The history of the Ontario & Western Railway is tantalizing, even for those who take a mere passing interest in the state’s railway origins: Back in 1860s, The O&W was originally called the New York & Oswego Midland Railroad, and apparently, its visionary, Dewitt Littlejohn, was the spitting image of Abraham Lincoln. He was even a charismatic politician, to boot (although one could argue that Lincoln did not meet the criteria as conventionally “charismatic”, but we digress). Littlejohn’s grand idea was to put rail service in places in New York that had never seen rail service before, from Oswego all the way to the New Jersey border. He also thought it would be cool to build the railroad at right angles to the surrounding mountains, which, as you can imagine, was quite a feat of engineering, and an expensive one, at that.
Eventually, Midland went bankrupt and then rose from the ashes as the O&W Railway. Through the years, coal and dairy cargo kept the railway viable, even during the Great Depression. However, the use of electricity and gas eclipsed coal, and the O&W went bankrupt again in the 1930s, but the O&W’s legacy lives on at Roscoe’s O&W Railway Museum, which is free and open to the public.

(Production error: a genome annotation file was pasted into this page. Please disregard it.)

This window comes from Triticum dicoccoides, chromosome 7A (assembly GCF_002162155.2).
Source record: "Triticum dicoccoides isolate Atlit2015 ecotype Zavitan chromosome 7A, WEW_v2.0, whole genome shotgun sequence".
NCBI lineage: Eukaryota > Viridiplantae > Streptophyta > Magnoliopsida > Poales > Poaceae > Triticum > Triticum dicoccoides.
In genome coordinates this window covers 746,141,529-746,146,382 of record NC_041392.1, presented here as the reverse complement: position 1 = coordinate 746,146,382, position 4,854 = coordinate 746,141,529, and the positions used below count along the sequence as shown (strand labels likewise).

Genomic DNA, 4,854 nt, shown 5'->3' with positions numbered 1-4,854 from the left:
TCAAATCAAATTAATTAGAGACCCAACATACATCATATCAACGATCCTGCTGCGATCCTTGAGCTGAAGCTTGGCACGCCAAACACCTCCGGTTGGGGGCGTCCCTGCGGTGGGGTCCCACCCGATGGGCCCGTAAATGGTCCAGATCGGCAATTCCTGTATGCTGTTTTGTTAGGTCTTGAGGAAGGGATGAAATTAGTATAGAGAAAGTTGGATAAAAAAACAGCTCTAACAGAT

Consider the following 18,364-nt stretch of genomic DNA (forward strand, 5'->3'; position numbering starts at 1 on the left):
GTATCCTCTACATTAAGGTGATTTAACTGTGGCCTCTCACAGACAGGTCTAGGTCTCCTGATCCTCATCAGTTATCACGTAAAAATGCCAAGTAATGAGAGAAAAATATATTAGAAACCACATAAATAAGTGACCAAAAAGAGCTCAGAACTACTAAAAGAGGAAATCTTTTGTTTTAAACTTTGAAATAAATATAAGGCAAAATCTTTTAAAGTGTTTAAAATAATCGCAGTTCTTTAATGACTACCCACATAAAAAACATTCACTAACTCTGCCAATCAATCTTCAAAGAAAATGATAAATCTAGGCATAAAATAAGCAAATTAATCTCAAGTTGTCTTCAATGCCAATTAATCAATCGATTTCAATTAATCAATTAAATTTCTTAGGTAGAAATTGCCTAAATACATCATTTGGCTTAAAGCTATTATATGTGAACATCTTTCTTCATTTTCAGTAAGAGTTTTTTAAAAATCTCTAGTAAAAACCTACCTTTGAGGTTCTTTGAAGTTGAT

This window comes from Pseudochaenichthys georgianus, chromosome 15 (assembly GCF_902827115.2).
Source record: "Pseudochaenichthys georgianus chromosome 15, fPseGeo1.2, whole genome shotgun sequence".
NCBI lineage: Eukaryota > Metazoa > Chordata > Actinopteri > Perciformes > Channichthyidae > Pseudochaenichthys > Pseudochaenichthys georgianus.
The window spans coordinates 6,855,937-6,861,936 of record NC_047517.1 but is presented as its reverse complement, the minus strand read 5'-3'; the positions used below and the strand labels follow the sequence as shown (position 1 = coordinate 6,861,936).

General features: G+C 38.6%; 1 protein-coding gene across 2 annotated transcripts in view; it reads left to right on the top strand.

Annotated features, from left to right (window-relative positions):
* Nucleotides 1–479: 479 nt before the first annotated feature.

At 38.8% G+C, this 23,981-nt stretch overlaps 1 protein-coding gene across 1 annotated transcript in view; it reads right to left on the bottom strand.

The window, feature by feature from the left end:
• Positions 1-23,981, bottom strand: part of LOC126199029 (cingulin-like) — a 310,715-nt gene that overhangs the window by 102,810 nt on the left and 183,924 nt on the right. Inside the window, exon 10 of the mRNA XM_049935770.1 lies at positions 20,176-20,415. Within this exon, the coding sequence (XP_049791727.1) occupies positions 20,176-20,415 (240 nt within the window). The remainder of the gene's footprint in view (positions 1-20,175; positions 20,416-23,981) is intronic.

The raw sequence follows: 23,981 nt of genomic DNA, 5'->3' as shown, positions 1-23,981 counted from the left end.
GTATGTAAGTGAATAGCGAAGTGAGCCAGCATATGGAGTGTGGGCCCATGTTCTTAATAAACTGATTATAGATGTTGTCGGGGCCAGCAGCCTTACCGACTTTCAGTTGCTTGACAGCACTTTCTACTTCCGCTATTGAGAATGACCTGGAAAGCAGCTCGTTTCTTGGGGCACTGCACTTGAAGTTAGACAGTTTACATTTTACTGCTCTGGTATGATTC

We were hipped to the O&W Railway Museum by a reader, and we were excited to hear about it. We love to pop into small town museums, which can be chock-full of interesting facts not only about the history of the town in which they reside, but the history of upstate New York itself. The museum was established in 1984 and includes artifacts and railway ephemera, a refurbished caboose, watchman’s shanties, and the Beaverkill Trout Car. If you’re a railroad buff, or just someone intrigued by history and cool exhibits, check out the museum next time you’re passing through Roscoe on the way to your favorite trout fishing spot. The museum is free and open weekends from Memorial day until Columbus Day (which is 10/14 this year), 11am to 3pm. You can read more about the history of O&W here on the museum website. The museum is located at 7 Railroad Avenue, Roscoe. GMAP